Created By: DragonQuestZ on October 12, 2009

Video Game Lives

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3 lives stand between you and Game Over.

We have 1-Up, and Meaningless Lives, but we don't seem to have a trope about lives in video games.

Basically, lives in video games is one of the things standing between you and a Game Over. In a typical game you usually lose when when your your Life Meter runs out (or get hit when you are a One-Hit-Point Wonder), your time runs out, or you fall down a Bottomless Pit.

1-Up and One Up Sampo are how you gain extra lives. Meaningless Lives is when the lives are almost inconsequential to completion.

Classic Cheat Codes are often a way to gain extra, or infinite, lives.

Notable Uses:

  • Zelda II is the only game in the series to use lives.
  • The first Spyro the Dragon games used lives, but the later entries after Insomniac left the series, and Insomniac's own Ratchet & Clank, dropped lives in favor of just having you restart at checkpoints when you die.
  • Using the "Konami Code" in the NES version of Contra would give you thirty lives instead of 3.
Community Feedback Replies: 16
  • September 29, 2009
    "In a typical game you usually lose when when your your Life Meter runs out"

    Us older gamers remember when having lives was the standard for video games. Life meters didn't come along until later.
  • September 29, 2009
    Unknown Troper
  • September 29, 2009
    rjung, that's why the next part of the sentence mentions those. Did you miss the part in parentheses?

    "What the hell does this "Notable" word mean?"

    That doesn't forbid asking for notability, just requiring it. And for a trope this common, we don't need to list every game that has lives.

  • September 29, 2009
    Reg Shoe
    Infact, for this trope, nobable is VERY needed. Otherwise the examples list would be from here till next AUGUST.

    Another notable use is Paranoia, mostly because it is NOT a videogame.
  • September 29, 2009
    Serious Sam 2 had lives and a health meter, though you could always save your game. It also gave you extra lives at every interval of points, an odd example given the era it was released in.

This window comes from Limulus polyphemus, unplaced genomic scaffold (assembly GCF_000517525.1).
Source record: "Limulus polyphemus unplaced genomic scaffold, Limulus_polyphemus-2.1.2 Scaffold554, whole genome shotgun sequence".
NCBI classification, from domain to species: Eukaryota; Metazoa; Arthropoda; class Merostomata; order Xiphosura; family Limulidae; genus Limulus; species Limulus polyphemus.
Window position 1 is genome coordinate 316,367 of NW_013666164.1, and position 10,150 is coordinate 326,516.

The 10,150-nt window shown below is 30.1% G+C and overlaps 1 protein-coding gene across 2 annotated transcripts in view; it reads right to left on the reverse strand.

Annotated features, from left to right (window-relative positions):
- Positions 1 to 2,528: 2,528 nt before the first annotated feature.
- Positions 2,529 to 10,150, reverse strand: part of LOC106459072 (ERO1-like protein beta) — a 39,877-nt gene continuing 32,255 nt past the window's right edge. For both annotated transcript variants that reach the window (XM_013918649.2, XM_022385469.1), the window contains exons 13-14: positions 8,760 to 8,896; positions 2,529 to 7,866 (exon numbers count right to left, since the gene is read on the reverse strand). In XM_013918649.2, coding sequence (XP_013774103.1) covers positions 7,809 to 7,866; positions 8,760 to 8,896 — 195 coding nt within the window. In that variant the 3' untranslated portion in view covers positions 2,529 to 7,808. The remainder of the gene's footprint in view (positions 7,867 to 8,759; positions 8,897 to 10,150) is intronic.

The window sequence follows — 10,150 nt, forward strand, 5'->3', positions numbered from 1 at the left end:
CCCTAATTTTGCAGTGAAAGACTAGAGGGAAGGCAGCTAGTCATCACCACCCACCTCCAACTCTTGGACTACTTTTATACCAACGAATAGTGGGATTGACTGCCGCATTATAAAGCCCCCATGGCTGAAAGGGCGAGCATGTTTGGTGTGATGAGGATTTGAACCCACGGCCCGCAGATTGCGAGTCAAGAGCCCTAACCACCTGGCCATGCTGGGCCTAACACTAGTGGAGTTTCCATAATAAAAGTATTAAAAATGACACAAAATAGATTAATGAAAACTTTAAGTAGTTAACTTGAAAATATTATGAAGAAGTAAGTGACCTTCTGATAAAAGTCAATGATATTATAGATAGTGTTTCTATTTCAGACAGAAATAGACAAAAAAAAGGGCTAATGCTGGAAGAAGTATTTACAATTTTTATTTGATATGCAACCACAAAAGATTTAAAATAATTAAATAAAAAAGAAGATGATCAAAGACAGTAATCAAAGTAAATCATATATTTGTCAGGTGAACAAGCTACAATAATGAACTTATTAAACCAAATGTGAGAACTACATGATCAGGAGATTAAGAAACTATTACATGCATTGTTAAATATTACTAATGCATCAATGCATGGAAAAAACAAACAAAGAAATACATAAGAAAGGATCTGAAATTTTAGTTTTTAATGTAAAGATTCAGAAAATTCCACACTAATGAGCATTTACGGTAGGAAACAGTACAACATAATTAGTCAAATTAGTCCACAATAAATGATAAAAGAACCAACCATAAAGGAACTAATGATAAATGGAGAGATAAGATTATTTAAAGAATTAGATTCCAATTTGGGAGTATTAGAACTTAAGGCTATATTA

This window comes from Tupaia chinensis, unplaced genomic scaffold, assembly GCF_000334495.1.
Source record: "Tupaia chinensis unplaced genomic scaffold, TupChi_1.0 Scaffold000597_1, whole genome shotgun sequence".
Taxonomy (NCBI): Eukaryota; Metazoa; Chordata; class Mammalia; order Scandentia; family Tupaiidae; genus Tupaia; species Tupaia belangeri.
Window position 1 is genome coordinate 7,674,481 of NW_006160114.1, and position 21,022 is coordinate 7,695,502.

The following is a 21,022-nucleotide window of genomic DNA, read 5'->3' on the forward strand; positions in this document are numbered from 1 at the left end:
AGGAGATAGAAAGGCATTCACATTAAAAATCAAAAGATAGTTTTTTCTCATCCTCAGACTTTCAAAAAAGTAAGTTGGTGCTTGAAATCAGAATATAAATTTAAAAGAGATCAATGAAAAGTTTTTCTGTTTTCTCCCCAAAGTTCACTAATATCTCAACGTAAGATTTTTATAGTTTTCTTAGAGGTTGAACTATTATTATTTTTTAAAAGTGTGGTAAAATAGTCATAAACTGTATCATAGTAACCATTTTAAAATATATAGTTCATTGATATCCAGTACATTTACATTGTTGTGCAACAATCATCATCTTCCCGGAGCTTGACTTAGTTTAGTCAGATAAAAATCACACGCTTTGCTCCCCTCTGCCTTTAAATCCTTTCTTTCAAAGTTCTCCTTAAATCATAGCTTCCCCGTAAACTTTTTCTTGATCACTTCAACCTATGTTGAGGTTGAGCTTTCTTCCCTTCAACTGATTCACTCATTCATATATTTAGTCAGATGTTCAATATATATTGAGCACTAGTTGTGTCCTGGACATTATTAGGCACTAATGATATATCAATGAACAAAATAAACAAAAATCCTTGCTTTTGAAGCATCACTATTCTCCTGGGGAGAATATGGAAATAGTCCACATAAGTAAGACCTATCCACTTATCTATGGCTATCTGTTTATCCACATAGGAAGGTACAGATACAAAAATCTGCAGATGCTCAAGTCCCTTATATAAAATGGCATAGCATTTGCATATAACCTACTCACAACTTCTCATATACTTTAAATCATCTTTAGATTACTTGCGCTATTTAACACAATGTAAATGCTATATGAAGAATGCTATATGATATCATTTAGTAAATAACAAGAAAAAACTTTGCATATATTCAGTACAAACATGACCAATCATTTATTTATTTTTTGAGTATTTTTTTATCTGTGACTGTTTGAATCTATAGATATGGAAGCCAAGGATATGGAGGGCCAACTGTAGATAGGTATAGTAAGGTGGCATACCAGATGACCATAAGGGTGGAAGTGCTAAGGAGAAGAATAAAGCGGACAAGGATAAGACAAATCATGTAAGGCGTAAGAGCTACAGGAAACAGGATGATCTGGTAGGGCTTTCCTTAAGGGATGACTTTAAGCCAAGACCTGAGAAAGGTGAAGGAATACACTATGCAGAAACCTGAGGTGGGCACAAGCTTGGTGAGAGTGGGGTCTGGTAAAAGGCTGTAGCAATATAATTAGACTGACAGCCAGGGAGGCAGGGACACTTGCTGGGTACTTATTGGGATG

• September 30, 2009
    • The first two Duke Nukem games had both health bars and unlimited lives. Lose all ten blocks off your health bar and you'll be restarting the level (maybe from the checkpoint in Duke Nukem II if you've found it before you get killed).
    • Rise Of The Triad gives you lives and a health meter. You even get bonus points for unused extra lives at the end of the game!
  • October 7, 2009
    Unknown Troper
    There should be a division between games on how new lifes are handled. Continue immediately from where you died, or back to the beginning of the level (or a checkpoint)?
  • October 7, 2009
    Folklore example: Cats.
  • October 7, 2009
    No one's said Sonic or Mario yet... why?
  • October 7, 2009
    The Crash Bandicoot has a dogged determination to keep the Lives mechanic.
  • October 8, 2009
    "No one's said Sonic or Mario yet... why?"

    Because this is a widespread trope. Imagine if we listed every game that had lives.
  • October 8, 2009
    Then again, Mario games sill use lives, so they count as something to note.
  • October 12, 2009
    You Only Live Thrice

    Since three is the standard convention.
  • October 12, 2009
    That seems more like a Sub Trope for this.
  • October 12, 2009
    Dick Richardson
    Most arcade games.
  • October 12, 2009
    random surfer
    Similarly, in Pinball games you get a limited number of balls (3 last time I played any, 5 back in my day), and you earned more balls and/or a free game based on points.